| Photograph by Nedjeljko Matura|
When most people think about eyewear fashion, they usually think of the frame first. But savvy dispensers know lenses can also make a fashion impact. By carefully selecting the lens design, material and lens treatment, a dispenser can dramatically enhance the look of the eyewear.
Progressive lenses, for example, eliminate segment lines. Aspheric designs create a flatter lens profile. Lens materials such as polycarbonate, high-index plastics or Trivex allow for thinner lenses. Treatments such as tints, mirrors, edge polishing, facets or jewels can personalize a lens. In the hands of an experienced dispenser, these lens enhancements can turn even an ordinary pair of glasses into something special.
The first step in making a lens fashion statement is choosing a lens material.
“1.67, 1.70 and Trivex lens materials have allowed the spectrum of eyewear design to diversify,” says optician and eyewear designer Bill Brock of Ft. Worth, Texas.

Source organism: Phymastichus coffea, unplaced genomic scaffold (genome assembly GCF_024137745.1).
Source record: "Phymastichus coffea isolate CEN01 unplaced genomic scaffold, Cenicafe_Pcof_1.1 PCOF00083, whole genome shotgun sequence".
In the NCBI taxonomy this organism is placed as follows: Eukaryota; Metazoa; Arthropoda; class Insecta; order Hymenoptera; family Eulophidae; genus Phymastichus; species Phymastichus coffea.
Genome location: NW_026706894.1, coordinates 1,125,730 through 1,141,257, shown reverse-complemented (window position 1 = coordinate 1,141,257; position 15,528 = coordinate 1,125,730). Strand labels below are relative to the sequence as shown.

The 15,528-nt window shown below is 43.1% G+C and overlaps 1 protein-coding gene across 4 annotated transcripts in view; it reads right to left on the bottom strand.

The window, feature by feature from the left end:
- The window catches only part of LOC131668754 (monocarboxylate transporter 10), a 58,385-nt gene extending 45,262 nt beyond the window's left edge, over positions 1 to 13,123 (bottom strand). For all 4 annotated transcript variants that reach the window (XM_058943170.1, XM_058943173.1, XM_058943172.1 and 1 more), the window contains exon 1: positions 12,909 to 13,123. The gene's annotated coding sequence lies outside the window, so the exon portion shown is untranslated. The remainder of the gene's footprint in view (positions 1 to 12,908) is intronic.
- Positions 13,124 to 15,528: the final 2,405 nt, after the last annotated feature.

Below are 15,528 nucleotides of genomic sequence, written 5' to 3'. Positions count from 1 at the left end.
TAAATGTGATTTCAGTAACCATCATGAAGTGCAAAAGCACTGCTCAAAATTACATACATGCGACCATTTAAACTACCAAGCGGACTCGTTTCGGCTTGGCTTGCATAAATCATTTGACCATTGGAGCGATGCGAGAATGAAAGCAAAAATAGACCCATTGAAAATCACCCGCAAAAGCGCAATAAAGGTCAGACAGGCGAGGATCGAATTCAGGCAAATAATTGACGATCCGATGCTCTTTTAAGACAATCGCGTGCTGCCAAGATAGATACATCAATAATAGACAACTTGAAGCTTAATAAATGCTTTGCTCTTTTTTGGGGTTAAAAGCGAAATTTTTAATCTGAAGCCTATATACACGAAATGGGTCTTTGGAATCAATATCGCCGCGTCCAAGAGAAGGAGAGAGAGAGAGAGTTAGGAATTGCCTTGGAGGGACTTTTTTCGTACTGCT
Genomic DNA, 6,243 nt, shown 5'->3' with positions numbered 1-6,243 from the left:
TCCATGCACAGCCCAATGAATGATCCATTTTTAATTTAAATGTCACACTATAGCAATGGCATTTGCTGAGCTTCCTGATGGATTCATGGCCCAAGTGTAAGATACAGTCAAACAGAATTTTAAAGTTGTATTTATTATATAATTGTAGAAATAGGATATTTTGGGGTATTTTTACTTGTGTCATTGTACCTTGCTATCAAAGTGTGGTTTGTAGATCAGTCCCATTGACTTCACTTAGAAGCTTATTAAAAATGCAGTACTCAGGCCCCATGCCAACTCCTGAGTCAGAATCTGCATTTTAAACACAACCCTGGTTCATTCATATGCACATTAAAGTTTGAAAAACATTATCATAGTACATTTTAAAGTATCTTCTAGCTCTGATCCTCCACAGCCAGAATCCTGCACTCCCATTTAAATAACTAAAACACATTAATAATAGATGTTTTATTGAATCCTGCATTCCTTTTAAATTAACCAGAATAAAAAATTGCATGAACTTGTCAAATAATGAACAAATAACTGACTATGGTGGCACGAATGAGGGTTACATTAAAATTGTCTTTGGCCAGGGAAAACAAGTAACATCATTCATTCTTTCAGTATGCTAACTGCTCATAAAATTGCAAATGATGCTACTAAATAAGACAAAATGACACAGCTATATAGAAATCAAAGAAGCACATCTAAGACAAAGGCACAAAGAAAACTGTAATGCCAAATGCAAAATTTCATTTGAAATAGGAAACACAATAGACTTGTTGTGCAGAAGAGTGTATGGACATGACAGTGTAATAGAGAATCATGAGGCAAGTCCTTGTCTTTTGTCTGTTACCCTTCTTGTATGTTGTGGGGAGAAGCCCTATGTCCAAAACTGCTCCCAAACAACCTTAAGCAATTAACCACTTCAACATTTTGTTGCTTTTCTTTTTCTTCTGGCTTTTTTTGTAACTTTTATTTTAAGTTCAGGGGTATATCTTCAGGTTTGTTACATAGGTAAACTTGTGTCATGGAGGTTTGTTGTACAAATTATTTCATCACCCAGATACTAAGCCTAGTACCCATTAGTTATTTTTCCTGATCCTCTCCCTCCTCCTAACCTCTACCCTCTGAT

“In the old days, you had to mask a thick Rx by putting a facet on the front and a bevel on the back,” notes Brock. “That’s called a roll and polish. If you looked at the lens from the side, it would make it appear much thinner. The artwork would draw attention away from the thick prescription. Today we have 1.67 and 1.70 high-index materials, so people who don’t want a facet can still have a nice, light thin lens.”
Some dispensers prefer high-index lenses that are not only thin and light, but also offer maximum transparency.
“We use lenses made of the thinnest, lightest, clearest material to enhance the design of the frame and create a very clean package,” says Jeffrey Erber, owner of Jeffrey’s Manhattan Eyeland, an upscale boutique located on Manhattan’s Upper West Side.